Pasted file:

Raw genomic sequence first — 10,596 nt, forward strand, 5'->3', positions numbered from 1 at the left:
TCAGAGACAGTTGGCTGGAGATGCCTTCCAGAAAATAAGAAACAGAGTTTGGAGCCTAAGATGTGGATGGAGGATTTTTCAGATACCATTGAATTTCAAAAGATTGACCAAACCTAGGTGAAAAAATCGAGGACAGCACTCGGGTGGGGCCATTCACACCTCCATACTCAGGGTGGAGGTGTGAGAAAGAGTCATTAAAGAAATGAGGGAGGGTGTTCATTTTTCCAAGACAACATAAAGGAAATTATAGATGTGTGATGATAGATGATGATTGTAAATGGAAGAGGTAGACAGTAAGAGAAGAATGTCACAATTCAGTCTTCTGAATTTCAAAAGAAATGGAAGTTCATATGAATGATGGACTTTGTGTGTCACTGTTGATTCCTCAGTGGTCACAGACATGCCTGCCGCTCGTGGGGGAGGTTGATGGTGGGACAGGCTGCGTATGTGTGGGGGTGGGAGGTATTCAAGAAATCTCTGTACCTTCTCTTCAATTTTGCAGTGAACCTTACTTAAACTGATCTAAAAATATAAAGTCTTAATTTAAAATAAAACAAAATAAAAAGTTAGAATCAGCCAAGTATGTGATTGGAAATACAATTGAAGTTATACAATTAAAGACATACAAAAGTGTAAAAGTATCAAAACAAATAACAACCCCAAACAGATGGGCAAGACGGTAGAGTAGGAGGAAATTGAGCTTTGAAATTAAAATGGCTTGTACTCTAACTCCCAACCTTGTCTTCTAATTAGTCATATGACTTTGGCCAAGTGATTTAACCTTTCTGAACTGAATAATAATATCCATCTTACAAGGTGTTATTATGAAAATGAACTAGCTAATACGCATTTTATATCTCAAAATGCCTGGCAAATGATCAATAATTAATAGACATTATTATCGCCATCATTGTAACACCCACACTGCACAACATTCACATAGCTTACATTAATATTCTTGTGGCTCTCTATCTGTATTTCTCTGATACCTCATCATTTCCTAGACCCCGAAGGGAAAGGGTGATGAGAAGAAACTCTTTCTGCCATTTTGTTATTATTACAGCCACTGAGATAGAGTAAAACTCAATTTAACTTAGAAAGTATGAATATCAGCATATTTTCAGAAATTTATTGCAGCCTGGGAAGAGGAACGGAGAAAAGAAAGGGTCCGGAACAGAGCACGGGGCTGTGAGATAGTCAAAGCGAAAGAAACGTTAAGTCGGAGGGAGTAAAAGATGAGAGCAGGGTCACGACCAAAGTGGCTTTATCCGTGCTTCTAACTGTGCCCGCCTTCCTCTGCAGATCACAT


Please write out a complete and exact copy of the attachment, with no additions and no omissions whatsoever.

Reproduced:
Raw genomic sequence first — 10,596 nt, forward strand, 5'->3', positions numbered from 1 at the left:
TCAGAGACAGTTGGCTGGAGATGCCTTCCAGAAAATAAGAAACAGAGTTTGGAGCCTAAGATGTGGATGGAGGATTTTTCAGATACCATTGAATTTCAAAAGATTGACCAAACCTAGGTGAAAAAATCGAGGACAGCACTCGGGTGGGGCCATTCACACCTCCATACTCAGGGTGGAGGTGTGAGAAAGAGTCATTAAAGAAATGAGGGAGGGTGTTCATTTTTCCAAGACAACATAAAGGAAATTATAGATGTGTGATGATAGATGATGATTGTAAATGGAAGAGGTAGACAGTAAGAGAAGAATGTCACAATTCAGTCTTCTGAATTTCAAAAGAAATGGAAGTTCATATGAATGATGGACTTTGTGTGTCACTGTTGATTCCTCAGTGGTCACAGACATGCCTGCCGCTCGTGGGGGAGGTTGATGGTGGGACAGGCTGCGTATGTGTGGGGGTGGGAGGTATTCAAGAAATCTCTGTACCTTCTCTTCAATTTTGCAGTGAACCTTACTTAAACTGATCTAAAAATATAAAGTCTTAATTTAAAATAAAACAAAATAAAAAGTTAGAATCAGCCAAGTATGTGATTGGAAATACAATTGAAGTTATACAATTAAAGACATACAAAAGTGTAAAAGTATCAAAACAAATAACAACCCCAAACAGATGGGCAAGACGGTAGAGTAGGAGGAAATTGAGCTTTGAAATTAAAATGGCTTGTACTCTAACTCCCAACCTTGTCTTCTAATTAGTCATATGACTTTGGCCAAGTGATTTAACCTTTCTGAACTGAATAATAATATCCATCTTACAAGGTGTTATTATGAAAATGAACTAGCTAATACGCATTTTATATCTCAAAATGCCTGGCAAATGATCAATAATTAATAGACATTATTATCGCCATCATTGTAACACCCACACTGCACAACATTCACATAGCTTACATTAATATTCTTGTGGCTCTCTATCTGTATTTCTCTGATACCTCATCATTTCCTAGACCCCGAAGGGAAAGGGTGATGAGAAGAAACTCTTTCTGCCATTTTGTTATTATTACAGCCACTGAGATAGAGTAAAACTCAATTTAACTTAGAAAGTATGAATATCAGCATATTTTCAGAAATTTATTGCAGCCTGGGAAGAGGAACGGAGAAAAGAAAGGGTCCGGAACAGAGCACGGGGCTGTGAGATAGTCAAAGCGAAAGAAACGTTAAGTCGGAGGGAGTAAAAGATGAGAGCAGGGTCACGACCAAAGTGGCTTTATCCGTGCTTCTAACTGTGCCCGCCTTCCTCTGCAGATCACAT